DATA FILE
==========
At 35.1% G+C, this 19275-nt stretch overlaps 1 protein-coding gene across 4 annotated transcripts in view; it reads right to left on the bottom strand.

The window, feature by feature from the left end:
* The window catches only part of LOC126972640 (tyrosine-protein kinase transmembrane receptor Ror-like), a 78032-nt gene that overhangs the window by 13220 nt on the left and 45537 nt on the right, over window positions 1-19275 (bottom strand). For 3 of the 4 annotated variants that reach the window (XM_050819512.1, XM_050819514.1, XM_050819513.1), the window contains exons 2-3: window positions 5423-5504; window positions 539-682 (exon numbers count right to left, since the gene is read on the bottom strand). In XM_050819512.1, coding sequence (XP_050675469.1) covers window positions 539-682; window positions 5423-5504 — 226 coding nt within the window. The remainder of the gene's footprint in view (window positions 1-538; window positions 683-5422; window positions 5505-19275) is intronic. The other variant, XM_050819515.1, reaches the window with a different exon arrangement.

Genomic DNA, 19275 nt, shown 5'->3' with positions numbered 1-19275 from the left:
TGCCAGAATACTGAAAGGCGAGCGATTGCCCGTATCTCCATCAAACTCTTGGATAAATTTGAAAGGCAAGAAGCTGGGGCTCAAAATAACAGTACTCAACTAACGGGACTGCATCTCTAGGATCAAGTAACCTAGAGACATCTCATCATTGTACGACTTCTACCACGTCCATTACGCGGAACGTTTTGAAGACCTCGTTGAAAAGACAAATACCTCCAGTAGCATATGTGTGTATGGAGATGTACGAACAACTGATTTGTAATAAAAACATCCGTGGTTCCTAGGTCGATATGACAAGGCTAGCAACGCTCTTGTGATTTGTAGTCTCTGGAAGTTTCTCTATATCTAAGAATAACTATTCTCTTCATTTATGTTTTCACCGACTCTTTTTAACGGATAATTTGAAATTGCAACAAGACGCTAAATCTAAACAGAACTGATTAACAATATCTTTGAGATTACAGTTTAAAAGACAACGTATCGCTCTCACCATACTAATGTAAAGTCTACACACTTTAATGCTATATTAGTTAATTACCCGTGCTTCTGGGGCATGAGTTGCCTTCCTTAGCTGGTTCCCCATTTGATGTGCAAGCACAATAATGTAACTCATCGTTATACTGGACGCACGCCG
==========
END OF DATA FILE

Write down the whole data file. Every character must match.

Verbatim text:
At 35.1% G+C, this 19275-nt stretch overlaps 1 protein-coding gene across 4 annotated transcripts in view; it reads right to left on the bottom strand.

The window, feature by feature from the left end:
* The window catches only part of LOC126972640 (tyrosine-protein kinase transmembrane receptor Ror-like), a 78032-nt gene that overhangs the window by 13220 nt on the left and 45537 nt on the right, over window positions 1-19275 (bottom strand). For 3 of the 4 annotated variants that reach the window (XM_050819512.1, XM_050819514.1, XM_050819513.1), the window contains exons 2-3: window positions 5423-5504; window positions 539-682 (exon numbers count right to left, since the gene is read on the bottom strand). In XM_050819512.1, coding sequence (XP_050675469.1) covers window positions 539-682; window positions 5423-5504 — 226 coding nt within the window. The remainder of the gene's footprint in view (window positions 1-538; window positions 683-5422; window positions 5505-19275) is intronic. The other variant, XM_050819515.1, reaches the window with a different exon arrangement.

Genomic DNA, 19275 nt, shown 5'->3' with positions numbered 1-19275 from the left:
TGCCAGAATACTGAAAGGCGAGCGATTGCCCGTATCTCCATCAAACTCTTGGATAAATTTGAAAGGCAAGAAGCTGGGGCTCAAAATAACAGTACTCAACTAACGGGACTGCATCTCTAGGATCAAGTAACCTAGAGACATCTCATCATTGTACGACTTCTACCACGTCCATTACGCGGAACGTTTTGAAGACCTCGTTGAAAAGACAAATACCTCCAGTAGCATATGTGTGTATGGAGATGTACGAACAACTGATTTGTAATAAAAACATCCGTGGTTCCTAGGTCGATATGACAAGGCTAGCAACGCTCTTGTGATTTGTAGTCTCTGGAAGTTTCTCTATATCTAAGAATAACTATTCTCTTCATTTATGTTTTCACCGACTCTTTTTAACGGATAATTTGAAATTGCAACAAGACGCTAAATCTAAACAGAACTGATTAACAATATCTTTGAGATTACAGTTTAAAAGACAACGTATCGCTCTCACCATACTAATGTAAAGTCTACACACTTTAATGCTATATTAGTTAATTACCCGTGCTTCTGGGGCATGAGTTGCCTTCCTTAGCTGGTTCCCCATTTGATGTGCAAGCACAATAATGTAACTCATCGTTATACTGGACGCACGCCG